1. Break bulk cargo is typically material stacked on pallets and lifted into and out of the hold of a vessel by cranes on the dock or aboard the ship itself. The volume of break bulk cargo has declined dramatically worldwide as containerization has grown. One way to secure break bulk and freight in intermodal containers is by using Dunnage Bags.
  2. Bulk cargo, such as salt, oil, tallow, and scrap metal, is usually defined as commodities that are neither on pallets nor in containers. Bulk cargoes are not handled as individual pieces, the way heavy-lift and project cargoes are. Alumina, grain, gypsum, logs, and wood chips, for instance, are bulk cargoes. Bulk cargo is classified as liquid or dry.
  3. Container Cargo: Containers are the largest and fastest growing cargo category at most ports worldwide. Containerized cargo includes everything from auto parts, machinery and manufacturing components to shoes and toys to frozen meat and seafood.
  4. Neo-bulk cargo comprises individual units that are counted as they are loaded and unloaded, in contrast to bulk cargo that is not counted, but that are not containerized. [2]
  5. Project cargo and the heavy lift cargo include items like manufacturing equipment, air conditioners, factory components, generators, wind turbines, military equipment, and almost any other oversized or overweight cargo which is too big or too heavy to fit into a container.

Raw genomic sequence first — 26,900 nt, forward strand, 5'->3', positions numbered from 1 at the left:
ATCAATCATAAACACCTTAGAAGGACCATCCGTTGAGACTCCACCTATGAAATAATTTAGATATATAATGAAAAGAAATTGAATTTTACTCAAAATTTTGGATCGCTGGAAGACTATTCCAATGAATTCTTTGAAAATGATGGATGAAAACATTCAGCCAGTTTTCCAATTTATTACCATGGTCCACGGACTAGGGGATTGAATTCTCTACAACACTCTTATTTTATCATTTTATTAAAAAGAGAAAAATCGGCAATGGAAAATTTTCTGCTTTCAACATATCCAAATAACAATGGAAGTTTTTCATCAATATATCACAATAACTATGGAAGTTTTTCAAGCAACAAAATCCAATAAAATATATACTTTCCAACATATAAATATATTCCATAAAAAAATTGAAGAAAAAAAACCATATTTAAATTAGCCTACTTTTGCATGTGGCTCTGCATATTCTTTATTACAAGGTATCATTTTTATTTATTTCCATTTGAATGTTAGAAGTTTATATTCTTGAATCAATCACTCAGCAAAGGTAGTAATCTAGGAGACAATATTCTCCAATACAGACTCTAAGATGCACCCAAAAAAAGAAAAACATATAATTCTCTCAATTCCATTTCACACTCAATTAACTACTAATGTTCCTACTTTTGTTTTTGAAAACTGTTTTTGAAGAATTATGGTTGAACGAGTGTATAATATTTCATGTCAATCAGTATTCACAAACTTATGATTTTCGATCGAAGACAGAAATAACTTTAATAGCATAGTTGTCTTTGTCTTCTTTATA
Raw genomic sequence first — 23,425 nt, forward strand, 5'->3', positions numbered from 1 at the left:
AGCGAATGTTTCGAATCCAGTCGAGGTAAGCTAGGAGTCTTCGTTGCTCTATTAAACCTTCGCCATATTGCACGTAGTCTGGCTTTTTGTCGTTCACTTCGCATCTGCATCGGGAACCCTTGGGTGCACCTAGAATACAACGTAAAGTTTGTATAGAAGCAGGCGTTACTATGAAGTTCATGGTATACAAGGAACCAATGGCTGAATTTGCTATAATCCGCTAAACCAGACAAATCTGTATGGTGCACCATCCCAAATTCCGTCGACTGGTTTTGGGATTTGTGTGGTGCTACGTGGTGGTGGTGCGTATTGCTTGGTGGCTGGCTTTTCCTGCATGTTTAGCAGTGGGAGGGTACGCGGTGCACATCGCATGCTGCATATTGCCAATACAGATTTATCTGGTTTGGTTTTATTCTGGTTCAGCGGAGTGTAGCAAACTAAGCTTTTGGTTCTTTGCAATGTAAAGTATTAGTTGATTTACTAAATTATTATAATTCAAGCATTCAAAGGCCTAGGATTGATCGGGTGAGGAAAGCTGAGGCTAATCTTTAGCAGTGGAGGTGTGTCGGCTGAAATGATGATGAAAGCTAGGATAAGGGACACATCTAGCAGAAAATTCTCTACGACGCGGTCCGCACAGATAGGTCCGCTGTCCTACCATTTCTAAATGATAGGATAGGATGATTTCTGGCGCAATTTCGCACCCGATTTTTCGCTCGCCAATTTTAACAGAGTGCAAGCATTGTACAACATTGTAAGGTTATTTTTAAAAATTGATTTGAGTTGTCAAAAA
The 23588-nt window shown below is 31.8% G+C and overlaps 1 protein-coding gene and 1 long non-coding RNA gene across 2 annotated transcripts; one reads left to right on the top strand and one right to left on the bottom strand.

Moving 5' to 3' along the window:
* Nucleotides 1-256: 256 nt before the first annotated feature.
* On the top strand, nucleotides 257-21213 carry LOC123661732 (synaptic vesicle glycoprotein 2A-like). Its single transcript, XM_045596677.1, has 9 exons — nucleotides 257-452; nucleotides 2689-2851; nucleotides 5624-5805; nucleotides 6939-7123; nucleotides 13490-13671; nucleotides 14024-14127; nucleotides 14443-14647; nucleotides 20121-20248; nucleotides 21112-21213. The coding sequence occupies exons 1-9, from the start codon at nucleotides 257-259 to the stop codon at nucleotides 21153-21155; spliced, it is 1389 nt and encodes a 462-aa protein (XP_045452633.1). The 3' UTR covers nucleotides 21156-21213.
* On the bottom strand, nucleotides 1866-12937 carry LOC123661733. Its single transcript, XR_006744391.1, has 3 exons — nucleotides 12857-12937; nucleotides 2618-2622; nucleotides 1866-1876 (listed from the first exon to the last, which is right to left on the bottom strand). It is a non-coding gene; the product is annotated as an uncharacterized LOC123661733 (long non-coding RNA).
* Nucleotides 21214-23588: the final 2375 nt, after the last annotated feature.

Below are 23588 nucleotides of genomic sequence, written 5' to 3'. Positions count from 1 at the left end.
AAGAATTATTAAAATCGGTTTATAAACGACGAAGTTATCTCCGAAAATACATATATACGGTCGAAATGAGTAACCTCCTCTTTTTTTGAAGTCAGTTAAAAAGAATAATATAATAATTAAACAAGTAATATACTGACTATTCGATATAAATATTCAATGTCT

6. Roll-on/roll-off Cargo: Automobiles are handled at many ports and are usually carried on specialized roll-on/roll-off ships.
  7. Please also see: List of cargo types

Air

Cargolux Boeing 747-400F with the nose loading door open Cargolux B747-400F.jpg
Cargolux Boeing 747-400F with the nose loading door open

Air cargo, commonly known as air freight, is collected by firms from shippers and delivered to customers. Aircraft were first used for carrying mail as cargo in 1911. Eventually manufacturers started designing aircraft for other types of freight as well.

Airmail Service which transports mail by air

Airmail is a mail transport service branded and sold on the basis of at least one leg of its journey being by air. Airmail items typically arrive more quickly than surface mail, and usually cost more to send. Airmail may be the only option for sending mail to some destinations, such as overseas, if the mail cannot wait the time it would take to arrive by ship, sometimes weeks. The Universal Postal Union adopted comprehensive rules for airmail at its 1929 Postal Union Congress in London. Since the official language of the Universal Postal Union is French, airmail items worldwide are often marked Par avion, literally: "by airplane".

There are many commercial aircraft suitable for carrying cargo such as the Boeing 747 and the bigger An‑124, which was purposely built for easy conversion into a cargo aircraft. Such large aircraft employ quick-loading containers known as unit load devices (ULDs), much like containerized cargo ships. The ULDs are located in the front section of the aircraft.

Boeing 747 American wide-body commercial jet aircraft